Mater Dei’s presence in SoCal has a long reaching history

By Meg Waters     10/18/2017

In the middle of the 20th century, Orange County was on the countdown to explosive growth. Several WWII bases had ushered millions of soldiers through the county and many returned to this land of citrus, beaches and sunshine. Disneyland was just a twinkle in Walt’s eye; Irvine was a ranch and Chapman University was in Los Angeles. The total county population was significantly less than the City of Santa Ana is today and it would be nearly 30 years until the Diocese of Orange split off from the Los Angeles Archdiocese. 

In this time of burgeoning change and growth, Mater Dei in Santa Ana was founded in 1950 as the first co-educational Catholic high school in Orange County. The school opened with 111 students who chose “Monarchs” as the team name and the lion as its mascot. In 1953 the first graduating class stepped forward and began the legacy of more than 27,000 Monarchs who have played an integral role in the fabric of Orange County’s community and the nation. 

Today Mater Dei has a student body of 2,182. Students reflect the cultural diversity of the county and nearly half receive need-based financial aid. Ninety-eight percent of graduates go on to college, many to top universities across the country. Last year graduates earned more than $55 million in college scholarships. The rigorous college-prep program offers 24 Advanced Placement courses and in 2016 gave 1400 Advanced Placement exams. The school offers more than 30 elective classes to provide students an opportunity to explore their academic and performance interests.  

Academic teams compete in a variety of disciplines including Robotics, Mock Trial, Moot Court, Model United Nations (MUN), Speech, Debate and Academic Decathlon.  

According to Vice Principal Geri Campeau, ’87, “Unlike many private schools, Mater Dei offers specialized programs for students who require education support. We welcome students with documented learning differences. More than 100 students are supported by four full-time staff to foster their learning success and college ambitions.”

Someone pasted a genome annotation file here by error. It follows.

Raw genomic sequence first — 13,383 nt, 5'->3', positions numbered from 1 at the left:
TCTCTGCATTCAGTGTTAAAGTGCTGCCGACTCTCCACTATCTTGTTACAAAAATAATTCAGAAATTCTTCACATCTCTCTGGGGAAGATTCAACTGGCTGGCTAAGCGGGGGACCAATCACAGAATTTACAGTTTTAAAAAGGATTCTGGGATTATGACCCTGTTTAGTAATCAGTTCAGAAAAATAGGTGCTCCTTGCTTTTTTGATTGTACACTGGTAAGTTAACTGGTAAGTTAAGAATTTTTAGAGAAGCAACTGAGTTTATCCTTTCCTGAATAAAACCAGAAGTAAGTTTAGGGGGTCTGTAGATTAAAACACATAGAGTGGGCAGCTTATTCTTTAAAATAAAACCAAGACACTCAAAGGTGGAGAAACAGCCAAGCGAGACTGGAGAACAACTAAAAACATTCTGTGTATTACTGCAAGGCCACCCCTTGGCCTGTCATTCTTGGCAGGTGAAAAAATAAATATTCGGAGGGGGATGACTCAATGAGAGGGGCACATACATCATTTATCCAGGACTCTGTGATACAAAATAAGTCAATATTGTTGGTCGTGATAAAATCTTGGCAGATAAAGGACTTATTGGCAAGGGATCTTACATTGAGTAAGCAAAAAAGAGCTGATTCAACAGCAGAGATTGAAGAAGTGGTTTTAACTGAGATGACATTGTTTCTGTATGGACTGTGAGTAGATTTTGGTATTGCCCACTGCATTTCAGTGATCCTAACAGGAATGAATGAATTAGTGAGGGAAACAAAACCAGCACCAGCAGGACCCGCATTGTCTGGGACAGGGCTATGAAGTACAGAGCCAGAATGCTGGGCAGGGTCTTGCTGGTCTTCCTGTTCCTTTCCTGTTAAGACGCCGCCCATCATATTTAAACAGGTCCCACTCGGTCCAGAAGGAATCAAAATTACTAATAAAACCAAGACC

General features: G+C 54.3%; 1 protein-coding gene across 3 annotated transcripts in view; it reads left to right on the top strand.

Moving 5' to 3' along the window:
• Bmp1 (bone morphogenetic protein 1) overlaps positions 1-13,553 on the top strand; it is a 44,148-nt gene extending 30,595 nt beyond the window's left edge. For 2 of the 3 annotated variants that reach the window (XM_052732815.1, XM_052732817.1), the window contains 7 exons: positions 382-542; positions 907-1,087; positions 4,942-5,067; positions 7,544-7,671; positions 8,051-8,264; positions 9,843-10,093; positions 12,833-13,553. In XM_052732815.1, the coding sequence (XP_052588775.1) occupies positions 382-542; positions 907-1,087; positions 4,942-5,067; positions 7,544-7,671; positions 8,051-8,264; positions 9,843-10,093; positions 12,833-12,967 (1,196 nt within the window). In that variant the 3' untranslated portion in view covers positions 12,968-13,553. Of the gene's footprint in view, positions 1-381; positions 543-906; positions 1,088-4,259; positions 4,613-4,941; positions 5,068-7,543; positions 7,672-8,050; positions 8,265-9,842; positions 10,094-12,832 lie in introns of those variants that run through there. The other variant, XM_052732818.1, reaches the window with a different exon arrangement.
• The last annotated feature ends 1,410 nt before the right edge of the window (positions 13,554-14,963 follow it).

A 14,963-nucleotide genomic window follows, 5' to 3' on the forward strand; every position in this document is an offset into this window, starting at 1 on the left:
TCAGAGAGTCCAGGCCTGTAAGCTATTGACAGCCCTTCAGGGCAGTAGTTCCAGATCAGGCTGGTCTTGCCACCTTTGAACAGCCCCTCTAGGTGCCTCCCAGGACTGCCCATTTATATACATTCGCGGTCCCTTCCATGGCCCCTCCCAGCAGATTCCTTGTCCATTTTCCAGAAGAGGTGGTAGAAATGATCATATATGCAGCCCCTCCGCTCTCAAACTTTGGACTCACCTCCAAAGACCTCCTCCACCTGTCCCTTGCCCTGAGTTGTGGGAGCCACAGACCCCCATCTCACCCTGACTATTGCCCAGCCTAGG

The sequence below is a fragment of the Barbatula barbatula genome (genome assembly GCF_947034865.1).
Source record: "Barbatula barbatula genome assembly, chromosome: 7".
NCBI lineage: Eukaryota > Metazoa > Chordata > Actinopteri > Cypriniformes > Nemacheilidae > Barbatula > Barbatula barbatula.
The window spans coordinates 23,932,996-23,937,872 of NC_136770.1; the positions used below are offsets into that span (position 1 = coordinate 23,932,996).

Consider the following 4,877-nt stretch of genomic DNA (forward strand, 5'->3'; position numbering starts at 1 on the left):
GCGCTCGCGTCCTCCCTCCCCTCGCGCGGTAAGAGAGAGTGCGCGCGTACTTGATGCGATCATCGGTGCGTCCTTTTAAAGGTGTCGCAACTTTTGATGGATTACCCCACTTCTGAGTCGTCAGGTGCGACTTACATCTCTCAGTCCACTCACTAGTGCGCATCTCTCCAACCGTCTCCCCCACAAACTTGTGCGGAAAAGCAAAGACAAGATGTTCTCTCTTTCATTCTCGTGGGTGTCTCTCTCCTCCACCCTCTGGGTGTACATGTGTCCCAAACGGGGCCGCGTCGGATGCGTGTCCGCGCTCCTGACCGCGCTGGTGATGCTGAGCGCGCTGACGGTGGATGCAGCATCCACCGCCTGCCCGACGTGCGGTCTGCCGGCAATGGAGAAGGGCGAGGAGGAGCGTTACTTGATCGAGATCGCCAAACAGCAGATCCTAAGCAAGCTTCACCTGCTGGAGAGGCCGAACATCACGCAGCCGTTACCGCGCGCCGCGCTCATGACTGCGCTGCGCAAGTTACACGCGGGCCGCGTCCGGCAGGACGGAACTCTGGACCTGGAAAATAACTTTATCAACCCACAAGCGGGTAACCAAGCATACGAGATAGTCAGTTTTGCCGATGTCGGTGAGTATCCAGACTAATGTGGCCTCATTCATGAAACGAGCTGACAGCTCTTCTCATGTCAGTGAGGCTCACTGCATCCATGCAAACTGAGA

Monarchs have consistently found themselves in the winner’s circle, and have won the Southern California Private Schools Academic Decathlon four times in the last 11 years. Technology, Science and Math offer rigorous programs, but students with an inclination to the arts are encouraged through Film and Media Arts programs that include digital photography and animation.  

And yes, there is football. Mater Dei is known throughout the country as a high school football powerhouse, with two Heisman trophy winners and numerous professional players to its credit. But football is only the beginning of the school’s outstanding athletic program for both men and women. Since 1992, the Monarchs have turned out seven Olympians, five men and two women competing in volleyball, water polo, softball, basketball and baseball. When it comes to CIF championships, Monarch women hold the most honors, with 22 championships in volleyball, soccer, lacrosse and basketball since 1995, while men’s teams have earned 8 CIF championships in the same time period. The prestigious Gatorade State Player of the Year award has been claimed by Monarchs 14 times with eight awards going to women athletes and six to men. Many graduates have gone on to successful careers in professional sports, including Jeanne Bonk, ’79, CEO of the LA Chargers.  

The legacy of Mater Dei is most evident in the quality of its graduates and the significant contributions they make in their professional lives. Many Catholic leaders hail from Mater Dei including Bishop Jaime Soto, ’74, prelate of the Diocese of Sacramento. Current Diocesan leadership includes Fr. Steve Sallot, ’72, vicar general of the Diocese; Orange mayor and executive director of Catholic Charities Tita Smith, ’65; and pastors Fr. Christopher Smith, ’70, Christ Cathedral, Fr. Ed Poettgen, ’72, St. Boniface, Fr. Brendan Manson, ’89, St. Edward the Confessor to name a few.  

Mater Dei graduates are not all faith and football. Juan Zarate, ’89, served as deputy national security advisor in the George W. Bush administration and Michael Gallagher, ’02, is now a congressman representing the state of Wisconsin. Countless local business leaders and philanthropists are alumni, including Rick Muth, ’67, owner of Ortho Block. Many graduates have found significant success in the arts as actors, directors and writers. Steve Oedekerk, ’78, is known for his work on the Ace Ventura movies; actor and Tony award winner Rob Gunton, ’63, who played the warden in “Shawshank Redemption;” artist Timothy Clark, ’69, and Metropolitan Opera star baritone Christopher Job, ’96, are among the many Monarchs who have built strong careers in the arts.  

Aside from the significant challenge to educate the whole person mentally, physically and spiritually, since the beginning Mater Dei has held fast to the tradition of Honor, Glory and Love: to Honor Mary, Mater Dei, through the Catholic Faith and the rich tradition of Excellence of Mater Dei High School; to give Glory to God through the spiritual life of the school in prayer and sacraments; and to Love each person through service with compassion and respect becoming one body in Christ.